If you’re in need of some sweet street-style, hit Lulu’s Chic Boutique or Junkee Clothing Exchange. If it’s your home that’s in need of an inexpensive upgrade, Recycled Furniture is the place. As for those tats and street drugs? You’re on your own.

Future plans for the South Virginia Corridor include greater emphasis on facilitating more pedestrian-friendly walkways, public spaces featuring art installations, fountains, and benches, and street-scaping. Gentrification may not always be welcome, but for Reno, it’s the start of a whole new Big Little City.

[Photo credits: Reno, Flickr user coolmikeol; bike path, VisitmeinReno.com]

A Caribbean Cruise Port With Adventure Travelers In Mind

cruise portThe people that steer cruise ships to Caribbean cruise ports have been looking for new places to send ships for quite some time. Formerly satisfied with the standard fare of Western, Eastern or Southern Caribbean itineraries, cruise travelers are tired of the same old thing and want something different. Cruise lines are delivering, not by just sailing to new, exotic destinations but by building their own.

Banana Coast
is the newest western Caribbean cruise port destination at Trujillo, Honduras. One of the first to call, luxury line Silversea with 296-passenger Silver Cloud, scheduled to make its first visit in December 2014.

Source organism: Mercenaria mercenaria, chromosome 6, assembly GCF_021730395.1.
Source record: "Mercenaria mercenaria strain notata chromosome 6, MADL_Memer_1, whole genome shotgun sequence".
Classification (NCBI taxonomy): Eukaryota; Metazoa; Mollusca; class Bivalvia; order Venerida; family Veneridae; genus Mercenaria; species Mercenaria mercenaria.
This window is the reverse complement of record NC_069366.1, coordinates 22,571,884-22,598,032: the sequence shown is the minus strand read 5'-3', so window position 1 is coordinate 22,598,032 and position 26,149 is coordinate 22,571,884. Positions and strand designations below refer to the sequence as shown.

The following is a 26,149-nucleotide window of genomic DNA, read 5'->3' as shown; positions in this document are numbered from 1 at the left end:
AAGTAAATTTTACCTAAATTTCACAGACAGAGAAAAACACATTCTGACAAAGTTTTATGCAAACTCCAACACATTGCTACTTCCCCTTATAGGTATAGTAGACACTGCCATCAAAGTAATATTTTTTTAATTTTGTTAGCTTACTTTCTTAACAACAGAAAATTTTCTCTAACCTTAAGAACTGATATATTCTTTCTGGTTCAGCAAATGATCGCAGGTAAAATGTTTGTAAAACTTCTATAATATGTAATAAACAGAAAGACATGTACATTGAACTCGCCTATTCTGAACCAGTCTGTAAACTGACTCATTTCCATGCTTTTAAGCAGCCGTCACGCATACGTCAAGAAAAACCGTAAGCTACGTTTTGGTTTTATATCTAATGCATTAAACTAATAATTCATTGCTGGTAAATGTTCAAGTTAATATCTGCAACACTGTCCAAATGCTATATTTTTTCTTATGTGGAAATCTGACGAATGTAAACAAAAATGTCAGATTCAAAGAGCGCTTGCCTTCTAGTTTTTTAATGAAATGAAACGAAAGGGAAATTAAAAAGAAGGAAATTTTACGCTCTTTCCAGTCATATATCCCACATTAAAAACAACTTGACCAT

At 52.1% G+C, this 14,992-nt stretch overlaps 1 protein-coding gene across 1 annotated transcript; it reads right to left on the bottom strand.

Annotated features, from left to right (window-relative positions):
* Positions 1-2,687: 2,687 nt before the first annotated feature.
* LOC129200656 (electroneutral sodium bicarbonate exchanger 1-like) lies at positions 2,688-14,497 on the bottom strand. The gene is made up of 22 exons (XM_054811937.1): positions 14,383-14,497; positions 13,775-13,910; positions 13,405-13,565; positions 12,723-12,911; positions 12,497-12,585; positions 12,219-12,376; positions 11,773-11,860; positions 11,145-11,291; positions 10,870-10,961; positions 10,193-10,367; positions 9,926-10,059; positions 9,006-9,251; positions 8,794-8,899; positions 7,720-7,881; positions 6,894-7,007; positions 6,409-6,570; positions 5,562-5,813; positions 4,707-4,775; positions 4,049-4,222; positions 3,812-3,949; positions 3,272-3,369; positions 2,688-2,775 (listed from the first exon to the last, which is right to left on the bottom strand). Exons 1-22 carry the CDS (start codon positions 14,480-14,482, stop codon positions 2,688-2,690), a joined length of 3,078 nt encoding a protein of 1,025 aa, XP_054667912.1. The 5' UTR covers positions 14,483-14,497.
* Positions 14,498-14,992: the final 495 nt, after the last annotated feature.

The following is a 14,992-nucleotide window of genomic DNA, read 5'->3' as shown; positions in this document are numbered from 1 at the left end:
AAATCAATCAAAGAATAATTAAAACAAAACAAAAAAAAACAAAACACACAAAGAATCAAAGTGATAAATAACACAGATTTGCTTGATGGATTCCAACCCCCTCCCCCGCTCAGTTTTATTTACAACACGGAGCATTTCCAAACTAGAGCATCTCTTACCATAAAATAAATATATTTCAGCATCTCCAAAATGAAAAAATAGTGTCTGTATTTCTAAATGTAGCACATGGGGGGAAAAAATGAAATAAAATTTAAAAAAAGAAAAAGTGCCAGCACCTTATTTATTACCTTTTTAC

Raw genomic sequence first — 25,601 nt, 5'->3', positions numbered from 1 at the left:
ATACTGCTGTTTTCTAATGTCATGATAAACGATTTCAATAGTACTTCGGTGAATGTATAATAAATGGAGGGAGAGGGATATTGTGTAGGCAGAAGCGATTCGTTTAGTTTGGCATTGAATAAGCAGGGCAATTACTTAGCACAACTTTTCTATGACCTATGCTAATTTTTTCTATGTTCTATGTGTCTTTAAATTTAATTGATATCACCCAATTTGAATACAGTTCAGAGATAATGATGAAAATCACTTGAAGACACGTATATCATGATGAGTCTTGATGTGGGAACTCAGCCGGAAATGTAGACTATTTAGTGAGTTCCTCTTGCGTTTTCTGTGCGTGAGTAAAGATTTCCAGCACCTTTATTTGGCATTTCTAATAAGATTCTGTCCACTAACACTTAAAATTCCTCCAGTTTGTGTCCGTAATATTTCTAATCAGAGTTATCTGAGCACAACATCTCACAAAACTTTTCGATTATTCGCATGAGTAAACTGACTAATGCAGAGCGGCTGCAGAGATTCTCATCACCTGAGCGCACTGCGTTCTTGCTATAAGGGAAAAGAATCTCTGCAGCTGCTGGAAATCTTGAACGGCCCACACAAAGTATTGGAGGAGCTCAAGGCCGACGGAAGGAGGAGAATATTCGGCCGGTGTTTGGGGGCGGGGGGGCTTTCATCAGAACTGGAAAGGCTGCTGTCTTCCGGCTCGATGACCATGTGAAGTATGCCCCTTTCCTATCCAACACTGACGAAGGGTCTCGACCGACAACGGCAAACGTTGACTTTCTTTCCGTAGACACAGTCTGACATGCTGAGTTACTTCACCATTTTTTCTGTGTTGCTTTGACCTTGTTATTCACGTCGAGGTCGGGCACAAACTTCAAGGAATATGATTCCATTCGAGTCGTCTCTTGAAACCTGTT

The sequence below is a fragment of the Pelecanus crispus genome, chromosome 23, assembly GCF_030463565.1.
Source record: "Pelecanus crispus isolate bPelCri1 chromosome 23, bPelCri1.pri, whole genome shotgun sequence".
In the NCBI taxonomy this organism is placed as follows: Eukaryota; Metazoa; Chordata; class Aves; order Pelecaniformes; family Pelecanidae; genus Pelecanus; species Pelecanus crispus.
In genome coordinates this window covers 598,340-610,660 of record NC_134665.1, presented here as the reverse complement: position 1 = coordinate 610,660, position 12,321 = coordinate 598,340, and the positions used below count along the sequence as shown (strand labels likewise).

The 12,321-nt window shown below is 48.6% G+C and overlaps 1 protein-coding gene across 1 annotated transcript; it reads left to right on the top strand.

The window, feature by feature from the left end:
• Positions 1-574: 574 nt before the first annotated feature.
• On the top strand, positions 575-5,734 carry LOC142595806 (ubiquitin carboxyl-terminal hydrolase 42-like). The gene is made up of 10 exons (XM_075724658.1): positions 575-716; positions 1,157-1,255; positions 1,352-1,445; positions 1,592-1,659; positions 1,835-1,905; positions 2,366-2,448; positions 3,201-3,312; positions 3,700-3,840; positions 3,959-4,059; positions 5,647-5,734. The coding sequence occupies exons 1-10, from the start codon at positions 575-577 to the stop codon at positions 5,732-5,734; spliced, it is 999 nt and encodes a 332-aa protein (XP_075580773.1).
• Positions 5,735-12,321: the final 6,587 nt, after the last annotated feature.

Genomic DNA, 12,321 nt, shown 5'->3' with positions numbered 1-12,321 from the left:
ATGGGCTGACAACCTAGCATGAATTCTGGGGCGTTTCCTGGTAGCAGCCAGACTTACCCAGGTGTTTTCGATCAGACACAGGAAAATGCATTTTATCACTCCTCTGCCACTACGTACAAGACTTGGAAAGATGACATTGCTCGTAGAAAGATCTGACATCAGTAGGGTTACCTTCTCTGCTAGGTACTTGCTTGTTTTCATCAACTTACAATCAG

“We are pleased to have a high-end brand like Silversea Cruises be the first to commit to call at Banana Coast,” said Michael Greve, president of Global Destinations Development, one of the companies involved with developing the port, in a Travel Pulse report. “It’s a testament to how we have carefully created a destination that is culturally and historically appealing to the most sophisticated travelers.”

When the project is complete, the Banana Coast cruise destination will have a 50,000-square-foot shopping facility and transportation hub, and be far more than other cruise line made islands. Boasting “something for everyone,” it looks like this one really will be via its “Where the Rainforest Meets the Sea” theme.